"Being an ALO has been the most personally satisfying job I've had in my career," she said. "Working with the enlisted corps is amazing. As a pilot you generally don't get to interact with them at this level."

The job has also given her the opportunity to rest, recharge and redirect her energy, she added.

Through her time as an ALO, she has had the unique opportunity to see how the Air Force and the Army relate and work with each other.

Soon after arriving at the 682nd ASOS, Captain Eccles received deployment orders.

She showed up at the unit, completed all of her initial and mission qualifications, and deployed to OEF within three months, said Maj. Alexander Heyman, 682nd director of operations.

Her job was to lead a crew responsible for directing fixed wing CAS assets.

At times, missions and priorities would change because ground troops would be attacked or ambushed.

The ALO would take "911 calls" and have a map out to organize and plan the close air support, she said. Captain Eccles was in charge of directing the fighters to the troops on the ground who needed help. She said her CAS experience as an F-16 pilot came in very handy during her deployment.

On an average day, her air support operation center would receive more than 20 calls a day from troops in contact needing CAS.

One day during her deployment, her team received and handled more than 100 calls from troops in contact.

"Her tactical experience translated into immediate operational expertise," said Major Heyman. "She was indispensible to our success in a deployed environment and in fact led her team to be selected as ACC's Team of the Year for 2010."

"Our proudest moment there was being able to help out those who were in the thick of it," she commented.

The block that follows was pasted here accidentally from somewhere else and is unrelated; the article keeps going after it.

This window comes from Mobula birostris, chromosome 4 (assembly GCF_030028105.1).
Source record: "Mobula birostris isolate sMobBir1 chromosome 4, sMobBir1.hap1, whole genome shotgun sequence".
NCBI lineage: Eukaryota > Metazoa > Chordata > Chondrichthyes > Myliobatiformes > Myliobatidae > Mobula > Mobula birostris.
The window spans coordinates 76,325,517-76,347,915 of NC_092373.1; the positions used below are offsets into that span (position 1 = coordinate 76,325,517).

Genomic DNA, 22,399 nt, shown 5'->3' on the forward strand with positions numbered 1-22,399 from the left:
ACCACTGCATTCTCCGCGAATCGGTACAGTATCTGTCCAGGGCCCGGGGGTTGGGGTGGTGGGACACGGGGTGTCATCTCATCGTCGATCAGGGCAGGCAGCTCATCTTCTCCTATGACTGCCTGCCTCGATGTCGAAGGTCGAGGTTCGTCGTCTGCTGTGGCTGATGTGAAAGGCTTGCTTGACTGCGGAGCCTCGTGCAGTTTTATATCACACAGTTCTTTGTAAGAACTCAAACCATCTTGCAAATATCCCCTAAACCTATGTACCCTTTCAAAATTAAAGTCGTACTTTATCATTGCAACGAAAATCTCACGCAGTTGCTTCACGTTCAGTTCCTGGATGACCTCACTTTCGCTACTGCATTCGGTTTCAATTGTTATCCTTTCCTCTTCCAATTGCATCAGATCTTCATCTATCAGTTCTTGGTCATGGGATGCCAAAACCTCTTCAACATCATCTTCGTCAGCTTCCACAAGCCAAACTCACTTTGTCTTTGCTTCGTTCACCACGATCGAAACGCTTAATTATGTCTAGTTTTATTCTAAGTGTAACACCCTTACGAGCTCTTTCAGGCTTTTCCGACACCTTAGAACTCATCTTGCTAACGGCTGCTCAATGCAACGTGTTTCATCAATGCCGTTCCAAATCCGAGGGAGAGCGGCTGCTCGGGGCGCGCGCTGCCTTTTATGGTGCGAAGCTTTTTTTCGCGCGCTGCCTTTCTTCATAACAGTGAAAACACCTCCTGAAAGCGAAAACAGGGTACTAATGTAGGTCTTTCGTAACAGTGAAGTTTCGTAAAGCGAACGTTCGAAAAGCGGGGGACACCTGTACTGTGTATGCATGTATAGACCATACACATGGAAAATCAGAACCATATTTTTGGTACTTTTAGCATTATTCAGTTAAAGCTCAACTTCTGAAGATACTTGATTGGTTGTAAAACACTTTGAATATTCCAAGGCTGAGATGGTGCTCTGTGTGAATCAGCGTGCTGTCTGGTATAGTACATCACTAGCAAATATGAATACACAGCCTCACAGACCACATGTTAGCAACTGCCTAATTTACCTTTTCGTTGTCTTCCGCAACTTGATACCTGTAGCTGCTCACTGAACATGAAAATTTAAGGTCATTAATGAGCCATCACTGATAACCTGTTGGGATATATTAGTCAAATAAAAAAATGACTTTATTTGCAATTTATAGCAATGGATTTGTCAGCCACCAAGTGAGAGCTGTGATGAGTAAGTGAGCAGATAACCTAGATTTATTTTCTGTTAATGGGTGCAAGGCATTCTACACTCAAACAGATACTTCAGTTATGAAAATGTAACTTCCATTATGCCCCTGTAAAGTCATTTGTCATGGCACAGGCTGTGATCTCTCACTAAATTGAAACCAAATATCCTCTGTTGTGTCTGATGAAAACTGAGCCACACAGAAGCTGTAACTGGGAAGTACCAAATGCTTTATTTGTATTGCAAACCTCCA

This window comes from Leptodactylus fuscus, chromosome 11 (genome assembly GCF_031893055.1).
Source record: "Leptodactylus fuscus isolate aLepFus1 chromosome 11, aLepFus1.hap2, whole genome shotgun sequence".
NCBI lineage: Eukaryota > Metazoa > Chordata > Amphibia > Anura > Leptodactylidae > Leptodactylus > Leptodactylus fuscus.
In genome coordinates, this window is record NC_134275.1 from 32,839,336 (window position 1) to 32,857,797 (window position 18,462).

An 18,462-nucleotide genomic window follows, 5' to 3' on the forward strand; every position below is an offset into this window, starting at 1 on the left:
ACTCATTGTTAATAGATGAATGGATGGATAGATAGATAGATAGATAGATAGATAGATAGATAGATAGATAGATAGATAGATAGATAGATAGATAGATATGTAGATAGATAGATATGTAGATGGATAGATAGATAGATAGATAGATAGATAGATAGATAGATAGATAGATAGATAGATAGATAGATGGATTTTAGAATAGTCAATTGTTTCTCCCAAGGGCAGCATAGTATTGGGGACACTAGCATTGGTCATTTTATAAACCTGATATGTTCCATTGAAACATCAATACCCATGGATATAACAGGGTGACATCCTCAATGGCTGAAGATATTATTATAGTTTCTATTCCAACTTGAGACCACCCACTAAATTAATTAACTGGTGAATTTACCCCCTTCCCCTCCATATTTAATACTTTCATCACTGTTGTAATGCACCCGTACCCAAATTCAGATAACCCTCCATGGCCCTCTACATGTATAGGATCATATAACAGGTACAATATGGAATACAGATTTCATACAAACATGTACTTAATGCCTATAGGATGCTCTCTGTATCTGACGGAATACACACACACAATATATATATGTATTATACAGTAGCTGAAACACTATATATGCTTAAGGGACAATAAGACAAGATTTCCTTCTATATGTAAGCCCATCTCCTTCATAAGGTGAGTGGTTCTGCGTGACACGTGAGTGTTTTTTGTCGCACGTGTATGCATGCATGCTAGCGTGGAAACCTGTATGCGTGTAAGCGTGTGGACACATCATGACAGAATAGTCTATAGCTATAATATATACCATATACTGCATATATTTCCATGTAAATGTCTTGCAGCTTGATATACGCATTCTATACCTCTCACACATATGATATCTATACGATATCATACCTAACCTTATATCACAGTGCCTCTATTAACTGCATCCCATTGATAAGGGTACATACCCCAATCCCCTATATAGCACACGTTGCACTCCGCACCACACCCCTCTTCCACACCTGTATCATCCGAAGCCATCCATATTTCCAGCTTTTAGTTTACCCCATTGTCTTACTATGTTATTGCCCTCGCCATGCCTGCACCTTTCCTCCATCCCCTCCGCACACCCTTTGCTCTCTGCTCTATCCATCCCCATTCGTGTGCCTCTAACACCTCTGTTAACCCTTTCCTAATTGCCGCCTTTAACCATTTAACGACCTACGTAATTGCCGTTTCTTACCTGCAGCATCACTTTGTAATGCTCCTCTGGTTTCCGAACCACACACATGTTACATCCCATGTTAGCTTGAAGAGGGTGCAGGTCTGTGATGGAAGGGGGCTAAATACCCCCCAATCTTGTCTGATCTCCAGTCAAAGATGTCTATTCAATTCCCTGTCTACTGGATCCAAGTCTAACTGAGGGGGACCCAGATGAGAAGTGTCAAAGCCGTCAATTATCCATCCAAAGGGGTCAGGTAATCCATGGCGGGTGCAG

However, it was not easy work. She worked eight hours a day, every day for her entire six-month deployment.

The experience gave her a better understanding of the process that goes into providing CAS, she said. It's knowledge that she will able to take back to her fighter squadron.

The fighter pilot said she now understands why, at times, it takes as long as it does to get the clearance to drop munitions: to minimize casualties and collateral damage. When she returns to the fighter pilot world, she said she will be able to ask better questions before providing CAS and use her leadership lessons learned to be a better leader.

Capt. Eccles said her time as an ALO has taught her many lessons in leadership, some learned the hard way.

When she worked in a fighter squadron with other pilots, she said she shared a similar mentality with them. At the ASOS, she had to adapt her leadership style to effectively communicate the variety of people with whom she worked.

The captain will miss being an ALO when her tour is over, but she will also be excited to be back in the air, she said; she wishes it were possible to do both.

"Of course I've missed flying," she said. "I'd be lying if I said it wasn't hard to watch the same planes I used to command fly overhead and hear the jets rattle the windows. I know I've done it before, and I'll do it again. My experience allows me to share my love of flying with the 682nd."

But for the time being, she continues to learn in this field, prepare for her next deployment, and love every minute of her job.